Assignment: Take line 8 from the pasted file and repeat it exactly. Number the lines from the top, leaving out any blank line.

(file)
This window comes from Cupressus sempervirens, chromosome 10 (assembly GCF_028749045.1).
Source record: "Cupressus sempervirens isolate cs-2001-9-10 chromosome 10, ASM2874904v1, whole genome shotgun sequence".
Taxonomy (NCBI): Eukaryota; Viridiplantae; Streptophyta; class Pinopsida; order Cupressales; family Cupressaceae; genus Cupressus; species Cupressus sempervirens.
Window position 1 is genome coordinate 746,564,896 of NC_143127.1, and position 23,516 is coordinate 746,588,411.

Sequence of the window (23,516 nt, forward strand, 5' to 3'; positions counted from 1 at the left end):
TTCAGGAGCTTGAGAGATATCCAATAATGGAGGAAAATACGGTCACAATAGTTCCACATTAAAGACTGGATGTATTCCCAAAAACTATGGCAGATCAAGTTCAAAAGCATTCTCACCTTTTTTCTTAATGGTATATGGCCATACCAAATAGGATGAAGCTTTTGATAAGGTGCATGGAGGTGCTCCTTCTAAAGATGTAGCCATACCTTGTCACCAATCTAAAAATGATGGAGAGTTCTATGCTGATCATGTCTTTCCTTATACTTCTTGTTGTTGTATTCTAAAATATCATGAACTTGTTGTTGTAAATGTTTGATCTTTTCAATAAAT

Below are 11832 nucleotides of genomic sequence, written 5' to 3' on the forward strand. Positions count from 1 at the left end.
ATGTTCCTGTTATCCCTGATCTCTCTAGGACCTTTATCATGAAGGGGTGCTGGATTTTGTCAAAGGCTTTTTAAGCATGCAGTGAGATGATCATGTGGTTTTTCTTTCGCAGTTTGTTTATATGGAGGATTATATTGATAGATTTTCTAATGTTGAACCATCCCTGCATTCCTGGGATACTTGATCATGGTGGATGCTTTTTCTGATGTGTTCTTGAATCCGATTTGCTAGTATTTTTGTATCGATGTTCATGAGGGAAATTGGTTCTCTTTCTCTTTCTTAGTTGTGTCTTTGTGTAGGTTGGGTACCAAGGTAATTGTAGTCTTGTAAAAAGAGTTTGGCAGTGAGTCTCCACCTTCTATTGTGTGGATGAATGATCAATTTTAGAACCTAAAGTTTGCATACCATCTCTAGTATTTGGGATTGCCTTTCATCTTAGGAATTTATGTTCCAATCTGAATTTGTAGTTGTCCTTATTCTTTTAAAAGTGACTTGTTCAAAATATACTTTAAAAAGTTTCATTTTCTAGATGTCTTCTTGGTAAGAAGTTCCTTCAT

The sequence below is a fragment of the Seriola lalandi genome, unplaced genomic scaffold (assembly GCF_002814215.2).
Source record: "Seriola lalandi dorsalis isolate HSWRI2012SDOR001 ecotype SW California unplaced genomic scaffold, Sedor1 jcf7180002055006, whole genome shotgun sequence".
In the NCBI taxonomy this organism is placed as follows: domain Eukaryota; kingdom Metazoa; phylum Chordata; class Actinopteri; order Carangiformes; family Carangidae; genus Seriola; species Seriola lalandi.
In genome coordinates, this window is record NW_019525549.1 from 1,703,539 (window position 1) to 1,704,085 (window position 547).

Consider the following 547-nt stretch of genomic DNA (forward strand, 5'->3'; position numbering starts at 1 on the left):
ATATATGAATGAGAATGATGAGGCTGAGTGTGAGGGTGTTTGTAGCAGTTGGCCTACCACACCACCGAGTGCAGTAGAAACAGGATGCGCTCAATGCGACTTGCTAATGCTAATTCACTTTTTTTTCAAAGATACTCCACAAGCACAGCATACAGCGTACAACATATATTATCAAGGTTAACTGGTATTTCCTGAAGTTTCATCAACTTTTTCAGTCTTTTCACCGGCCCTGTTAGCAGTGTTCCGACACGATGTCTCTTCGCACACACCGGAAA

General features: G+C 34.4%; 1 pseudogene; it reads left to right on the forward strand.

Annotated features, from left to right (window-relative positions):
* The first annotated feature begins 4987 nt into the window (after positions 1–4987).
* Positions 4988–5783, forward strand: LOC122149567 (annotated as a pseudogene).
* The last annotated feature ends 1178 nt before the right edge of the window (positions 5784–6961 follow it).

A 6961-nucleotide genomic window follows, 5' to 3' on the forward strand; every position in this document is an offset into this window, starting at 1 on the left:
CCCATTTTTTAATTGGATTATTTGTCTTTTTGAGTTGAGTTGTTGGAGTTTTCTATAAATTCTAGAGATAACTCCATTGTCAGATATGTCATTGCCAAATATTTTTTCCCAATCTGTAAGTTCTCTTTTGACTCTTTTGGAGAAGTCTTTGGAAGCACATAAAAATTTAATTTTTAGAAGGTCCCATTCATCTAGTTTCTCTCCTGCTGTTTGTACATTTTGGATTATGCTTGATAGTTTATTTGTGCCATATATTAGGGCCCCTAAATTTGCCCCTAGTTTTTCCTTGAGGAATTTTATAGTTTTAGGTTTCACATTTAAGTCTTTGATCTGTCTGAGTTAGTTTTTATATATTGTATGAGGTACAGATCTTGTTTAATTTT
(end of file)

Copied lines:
ATGTTCCTGTTATCCCTGATCTCTCTAGGACCTTTATCATGAAGGGGTGCTGGATTTTGTCAAAGGCTTTTTAAGCATGCAGTGAGATGATCATGTGGTTTTTCTTTCGCAGTTTGTTTATATGGAGGATTATATTGATAGATTTTCTAATGTTGAACCATCCCTGCATTCCTGGGATACTTGATCATGGTGGATGCTTTTTCTGATGTGTTCTTGAATCCGATTTGCTAGTATTTTTGTATCGATGTTCATGAGGGAAATTGGTTCTCTTTCTCTTTCTTAGTTGTGTCTTTGTGTAGGTTGGGTACCAAGGTAATTGTAGTCTTGTAAAAAGAGTTTGGCAGTGAGTCTCCACCTTCTATTGTGTGGATGAATGATCAATTTTAGAACCTAAAGTTTGCATACCATCTCTAGTATTTGGGATTGCCTTTCATCTTAGGAATTTATGTTCCAATCTGAATTTGTAGTTGTCCTTATTCTTTTAAAAGTGACTTGTTCAAAATATACTTTAAAAAGTTTCATTTTCTAGATGTCTTCTTGGTAAGAAGTTCCTTCAT